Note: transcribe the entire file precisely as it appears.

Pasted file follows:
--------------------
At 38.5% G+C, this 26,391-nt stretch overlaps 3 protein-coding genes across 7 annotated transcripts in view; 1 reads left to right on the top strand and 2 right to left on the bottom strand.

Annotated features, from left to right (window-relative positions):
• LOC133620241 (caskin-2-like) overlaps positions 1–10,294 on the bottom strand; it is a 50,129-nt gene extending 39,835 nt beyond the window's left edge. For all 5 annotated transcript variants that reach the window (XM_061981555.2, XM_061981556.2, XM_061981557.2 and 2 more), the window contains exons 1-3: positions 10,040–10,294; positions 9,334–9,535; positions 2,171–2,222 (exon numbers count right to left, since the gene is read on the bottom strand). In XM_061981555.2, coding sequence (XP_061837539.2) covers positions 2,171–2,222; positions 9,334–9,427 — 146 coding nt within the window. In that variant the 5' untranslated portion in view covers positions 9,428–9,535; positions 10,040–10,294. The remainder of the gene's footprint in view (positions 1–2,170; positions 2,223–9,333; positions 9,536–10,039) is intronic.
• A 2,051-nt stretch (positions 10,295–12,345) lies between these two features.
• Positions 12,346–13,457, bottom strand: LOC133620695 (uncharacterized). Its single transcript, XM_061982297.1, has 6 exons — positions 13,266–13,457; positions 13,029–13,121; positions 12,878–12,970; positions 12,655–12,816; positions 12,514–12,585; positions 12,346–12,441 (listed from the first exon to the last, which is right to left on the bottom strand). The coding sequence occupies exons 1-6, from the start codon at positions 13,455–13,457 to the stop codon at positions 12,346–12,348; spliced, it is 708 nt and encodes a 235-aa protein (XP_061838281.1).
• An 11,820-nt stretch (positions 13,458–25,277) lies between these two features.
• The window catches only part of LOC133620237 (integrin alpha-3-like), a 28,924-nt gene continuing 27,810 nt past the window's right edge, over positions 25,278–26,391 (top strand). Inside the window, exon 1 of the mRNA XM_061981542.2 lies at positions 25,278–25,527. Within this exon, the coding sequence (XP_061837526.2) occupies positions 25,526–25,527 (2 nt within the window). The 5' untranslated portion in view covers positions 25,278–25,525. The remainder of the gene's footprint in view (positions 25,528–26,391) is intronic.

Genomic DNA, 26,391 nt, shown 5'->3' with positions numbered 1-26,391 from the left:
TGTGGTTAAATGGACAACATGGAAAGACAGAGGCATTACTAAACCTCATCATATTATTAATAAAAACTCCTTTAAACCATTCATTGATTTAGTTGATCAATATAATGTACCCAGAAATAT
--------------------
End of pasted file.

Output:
At 38.5% G+C, this 26,391-nt stretch overlaps 3 protein-coding genes across 7 annotated transcripts in view; 1 reads left to right on the top strand and 2 right to left on the bottom strand.

Annotated features, from left to right (window-relative positions):
• LOC133620241 (caskin-2-like) overlaps positions 1–10,294 on the bottom strand; it is a 50,129-nt gene extending 39,835 nt beyond the window's left edge. For all 5 annotated transcript variants that reach the window (XM_061981555.2, XM_061981556.2, XM_061981557.2 and 2 more), the window contains exons 1-3: positions 10,040–10,294; positions 9,334–9,535; positions 2,171–2,222 (exon numbers count right to left, since the gene is read on the bottom strand). In XM_061981555.2, coding sequence (XP_061837539.2) covers positions 2,171–2,222; positions 9,334–9,427 — 146 coding nt within the window. In that variant the 5' untranslated portion in view covers positions 9,428–9,535; positions 10,040–10,294. The remainder of the gene's footprint in view (positions 1–2,170; positions 2,223–9,333; positions 9,536–10,039) is intronic.
• A 2,051-nt stretch (positions 10,295–12,345) lies between these two features.
• Positions 12,346–13,457, bottom strand: LOC133620695 (uncharacterized). Its single transcript, XM_061982297.1, has 6 exons — positions 13,266–13,457; positions 13,029–13,121; positions 12,878–12,970; positions 12,655–12,816; positions 12,514–12,585; positions 12,346–12,441 (listed from the first exon to the last, which is right to left on the bottom strand). The coding sequence occupies exons 1-6, from the start codon at positions 13,455–13,457 to the stop codon at positions 12,346–12,348; spliced, it is 708 nt and encodes a 235-aa protein (XP_061838281.1).
• An 11,820-nt stretch (positions 13,458–25,277) lies between these two features.
• The window catches only part of LOC133620237 (integrin alpha-3-like), a 28,924-nt gene continuing 27,810 nt past the window's right edge, over positions 25,278–26,391 (top strand). Inside the window, exon 1 of the mRNA XM_061981542.2 lies at positions 25,278–25,527. Within this exon, the coding sequence (XP_061837526.2) occupies positions 25,526–25,527 (2 nt within the window). The 5' untranslated portion in view covers positions 25,278–25,525. The remainder of the gene's footprint in view (positions 25,528–26,391) is intronic.

Genomic DNA, 26,391 nt, shown 5'->3' with positions numbered 1-26,391 from the left:
TGTGGTTAAATGGACAACATGGAAAGACAGAGGCATTACTAAACCTCATCATATTATTAATAAAAACTCCTTTAAACCATTCATTGATTTAGTTGATCAATATAATGTACCCAGAAATAT